University of Lynchburg has partnered with a Tesla company and the Council of Independent Colleges in Virginia to bring 1.3 megawatts of solar power to campus.
Virginia Governor Terry McAuliffe announced the partnership, which currently includes 1.9 megawatts of solar capacity to be installed at four colleges, in Richmond today. The announcement took place at Virginia Union University, one of the four schools statewide which have signed contracts Solar City, a company owned by Tesla. In addition to Lynchburg and Virginia Union, Randolph-Macon College and Washington and Lee University have signed agreements for solar projects in collaboration with CICV.
“This event highlights the leadership of Virginia’s private colleges in embracing renewable energy,” said Robert Lambeth, president of CICV.
“Beyond making our facilities more energy efficient, these solar installations also will serve as a ‘living classroom’ for our students pursuing careers in this tremendous growth industry. Our faculty and students will have access to industry-leading engineering and scientific discoveries that are driving solar technology advancements. CICV is excited to be able to give our students first-hand access to these innovations, which will provide them with valuable, hands-on experience that will translate to careers in renewable energy. Renewable energy is an increasingly large piece of our country’s power generation mix. Through the Sunshot Initiative, CICV’s students will have access to the tools and training to enter this high-growth workforce.”
Virginia’s private colleges have been the Commonwealth’s trailblazers, not just in the higher education community but among all public and private sector institutions, in adopting renewable energy. These advances have spanned a variety of clean energy sources, including solar and others. Six CICV schools, including University of Lynchburg, have signed contracts with Collegiate Clean Energy for electricity generated by landfill gas. The solar projects supported by the DOE’s Sunshot Initiative will build on more than 660 kW of prior solar installations at the following CICV member schools in recent years.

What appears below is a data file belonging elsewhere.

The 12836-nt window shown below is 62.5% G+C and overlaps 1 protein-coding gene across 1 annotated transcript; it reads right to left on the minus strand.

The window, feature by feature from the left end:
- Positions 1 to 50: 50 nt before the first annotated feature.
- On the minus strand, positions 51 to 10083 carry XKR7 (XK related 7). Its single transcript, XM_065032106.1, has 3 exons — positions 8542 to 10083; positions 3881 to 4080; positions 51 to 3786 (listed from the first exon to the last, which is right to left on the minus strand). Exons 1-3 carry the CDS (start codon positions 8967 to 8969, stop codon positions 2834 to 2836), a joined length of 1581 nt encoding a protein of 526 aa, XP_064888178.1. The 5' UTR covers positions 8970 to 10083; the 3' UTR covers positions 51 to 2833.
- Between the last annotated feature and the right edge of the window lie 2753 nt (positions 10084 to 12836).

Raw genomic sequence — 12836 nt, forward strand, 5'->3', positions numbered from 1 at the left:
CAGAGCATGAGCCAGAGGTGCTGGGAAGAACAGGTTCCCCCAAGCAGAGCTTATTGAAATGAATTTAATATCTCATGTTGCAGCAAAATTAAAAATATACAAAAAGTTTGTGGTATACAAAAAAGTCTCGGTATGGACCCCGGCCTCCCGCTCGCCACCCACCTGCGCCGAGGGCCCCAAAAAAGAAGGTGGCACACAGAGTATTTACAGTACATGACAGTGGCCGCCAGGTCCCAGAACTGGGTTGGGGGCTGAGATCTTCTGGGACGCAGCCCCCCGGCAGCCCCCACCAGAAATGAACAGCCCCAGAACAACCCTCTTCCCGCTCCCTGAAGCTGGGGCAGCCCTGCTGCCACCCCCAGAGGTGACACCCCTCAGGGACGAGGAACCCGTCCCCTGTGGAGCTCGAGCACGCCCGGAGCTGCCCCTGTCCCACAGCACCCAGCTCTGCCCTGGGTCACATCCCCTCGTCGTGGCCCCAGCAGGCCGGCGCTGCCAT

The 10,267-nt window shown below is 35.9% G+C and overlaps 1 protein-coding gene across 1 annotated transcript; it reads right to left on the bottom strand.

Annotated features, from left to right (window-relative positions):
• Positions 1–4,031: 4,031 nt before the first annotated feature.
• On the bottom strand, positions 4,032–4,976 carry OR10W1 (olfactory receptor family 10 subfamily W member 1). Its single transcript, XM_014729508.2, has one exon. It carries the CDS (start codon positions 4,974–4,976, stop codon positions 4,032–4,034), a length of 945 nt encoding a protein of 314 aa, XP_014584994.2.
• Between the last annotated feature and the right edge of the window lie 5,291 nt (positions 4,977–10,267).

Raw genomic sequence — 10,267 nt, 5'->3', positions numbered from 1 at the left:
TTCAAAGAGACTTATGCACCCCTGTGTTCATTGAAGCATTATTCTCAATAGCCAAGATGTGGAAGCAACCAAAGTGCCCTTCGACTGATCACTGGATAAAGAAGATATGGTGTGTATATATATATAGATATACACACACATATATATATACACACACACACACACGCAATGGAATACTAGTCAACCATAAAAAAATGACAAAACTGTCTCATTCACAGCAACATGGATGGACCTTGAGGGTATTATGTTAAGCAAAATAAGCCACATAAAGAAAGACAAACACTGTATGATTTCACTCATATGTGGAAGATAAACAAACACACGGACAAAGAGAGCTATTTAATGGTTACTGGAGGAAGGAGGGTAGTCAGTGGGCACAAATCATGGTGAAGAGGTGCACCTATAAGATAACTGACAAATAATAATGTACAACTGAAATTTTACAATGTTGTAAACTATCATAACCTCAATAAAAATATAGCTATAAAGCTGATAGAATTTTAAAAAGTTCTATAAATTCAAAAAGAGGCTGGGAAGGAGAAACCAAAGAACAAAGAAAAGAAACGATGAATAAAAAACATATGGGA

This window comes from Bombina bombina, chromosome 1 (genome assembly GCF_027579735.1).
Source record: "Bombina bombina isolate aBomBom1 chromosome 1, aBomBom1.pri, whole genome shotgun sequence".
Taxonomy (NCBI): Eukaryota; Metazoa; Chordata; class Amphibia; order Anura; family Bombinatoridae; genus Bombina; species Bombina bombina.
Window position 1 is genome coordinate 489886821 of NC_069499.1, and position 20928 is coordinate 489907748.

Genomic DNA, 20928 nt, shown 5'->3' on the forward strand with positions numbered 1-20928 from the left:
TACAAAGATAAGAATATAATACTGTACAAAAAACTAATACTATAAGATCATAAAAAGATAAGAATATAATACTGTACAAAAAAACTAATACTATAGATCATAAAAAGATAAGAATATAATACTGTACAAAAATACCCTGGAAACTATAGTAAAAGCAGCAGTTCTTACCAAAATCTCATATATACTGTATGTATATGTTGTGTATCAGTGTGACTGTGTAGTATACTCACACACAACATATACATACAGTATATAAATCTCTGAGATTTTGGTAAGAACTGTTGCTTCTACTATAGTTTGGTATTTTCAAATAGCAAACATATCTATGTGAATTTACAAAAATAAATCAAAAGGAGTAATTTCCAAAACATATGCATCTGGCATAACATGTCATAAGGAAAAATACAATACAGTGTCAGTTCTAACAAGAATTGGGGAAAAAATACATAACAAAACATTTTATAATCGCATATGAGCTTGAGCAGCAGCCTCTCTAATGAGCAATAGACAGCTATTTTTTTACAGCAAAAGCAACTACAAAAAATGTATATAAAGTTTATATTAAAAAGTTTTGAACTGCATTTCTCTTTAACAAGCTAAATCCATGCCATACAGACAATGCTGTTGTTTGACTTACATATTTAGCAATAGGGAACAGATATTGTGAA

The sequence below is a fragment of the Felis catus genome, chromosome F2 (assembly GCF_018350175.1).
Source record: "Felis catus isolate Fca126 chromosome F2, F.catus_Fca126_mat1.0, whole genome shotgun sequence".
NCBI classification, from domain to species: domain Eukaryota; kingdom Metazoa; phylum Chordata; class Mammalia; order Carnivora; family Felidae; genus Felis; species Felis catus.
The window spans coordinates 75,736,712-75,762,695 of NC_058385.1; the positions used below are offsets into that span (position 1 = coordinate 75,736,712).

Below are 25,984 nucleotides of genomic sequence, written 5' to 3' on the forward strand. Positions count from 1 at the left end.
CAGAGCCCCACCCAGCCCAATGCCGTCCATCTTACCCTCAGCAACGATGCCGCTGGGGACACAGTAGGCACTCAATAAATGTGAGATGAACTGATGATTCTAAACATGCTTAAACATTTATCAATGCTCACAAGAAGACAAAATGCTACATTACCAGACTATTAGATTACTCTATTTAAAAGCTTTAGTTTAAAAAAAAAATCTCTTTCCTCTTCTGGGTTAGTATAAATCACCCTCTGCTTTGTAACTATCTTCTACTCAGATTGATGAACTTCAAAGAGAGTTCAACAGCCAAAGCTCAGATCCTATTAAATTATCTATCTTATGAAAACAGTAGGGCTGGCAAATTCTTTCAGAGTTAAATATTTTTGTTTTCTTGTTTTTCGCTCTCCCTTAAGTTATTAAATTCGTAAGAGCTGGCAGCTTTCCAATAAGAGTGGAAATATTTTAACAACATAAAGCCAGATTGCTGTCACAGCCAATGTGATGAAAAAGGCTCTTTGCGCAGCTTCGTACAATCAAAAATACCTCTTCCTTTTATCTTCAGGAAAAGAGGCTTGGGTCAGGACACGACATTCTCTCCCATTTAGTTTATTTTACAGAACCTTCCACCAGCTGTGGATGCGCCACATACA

Through a partnership with the U.S. Department of Energy’s Sunshot Initiative, the Council of Independent Colleges in Virginia will develop and implement its Solar Market Pathways collaboration and install solar panels at member colleges. These solar programs will provide CICV member schools with state-of-the-art solar technology and educational opportunities for students to learn more about renewable energy. The announcement today highlighted the innovative efforts of Virginia’s private colleges to help put the Commonwealth on the path to a clean energy future.
Over the next year, Solar City will install solar panels on the rooftop of Lynchburg’s Graduate Health Sciences building and in several parking lots on campus. Solar City will own and maintain the solar panels and sell the electricity they generate to University of Lynchburg, which expects to save about $900,000 over the next 20 years by using solar energy, including about $500,000 in projected sales of renewable energy credits.
Twelve additional schools are participating in the DOE Sunshot grant project, and CICV anticipates that these schools will sign contracts in the coming months to install solar panels on their campuses. A list of all 16 CICV member schools participating in the DOE Solar Market Pathways grant program follows:
- Appalachian School of Law
- Bridgewater College
- Eastern Mennonite University
- Emory and Henry College
- Ferrum College
- Hampton University
- Hollins University
- University of Lynchburg
- Mary Baldwin University
- Marymount University
- Randolph College
- Randolph-Macon College
- Roanoke College
- Shenandoah University
- Virginia Union University
- Washington and Lee University
About the Council of Independent Colleges in Virginia (CICV)
The Council of Independent Colleges in Virginia (CICV) was founded in 1971 and is a nonprofit organization representing 28 accredited nonprofit independent colleges and universities in Virginia. CICV advocates for its member institutions and their students, encourages collaboration among member colleges, conducts research on the role of independent higher education and promotes the contributions of Virginia’s independent colleges to the public. To learn more, please visit http://cicv.org/.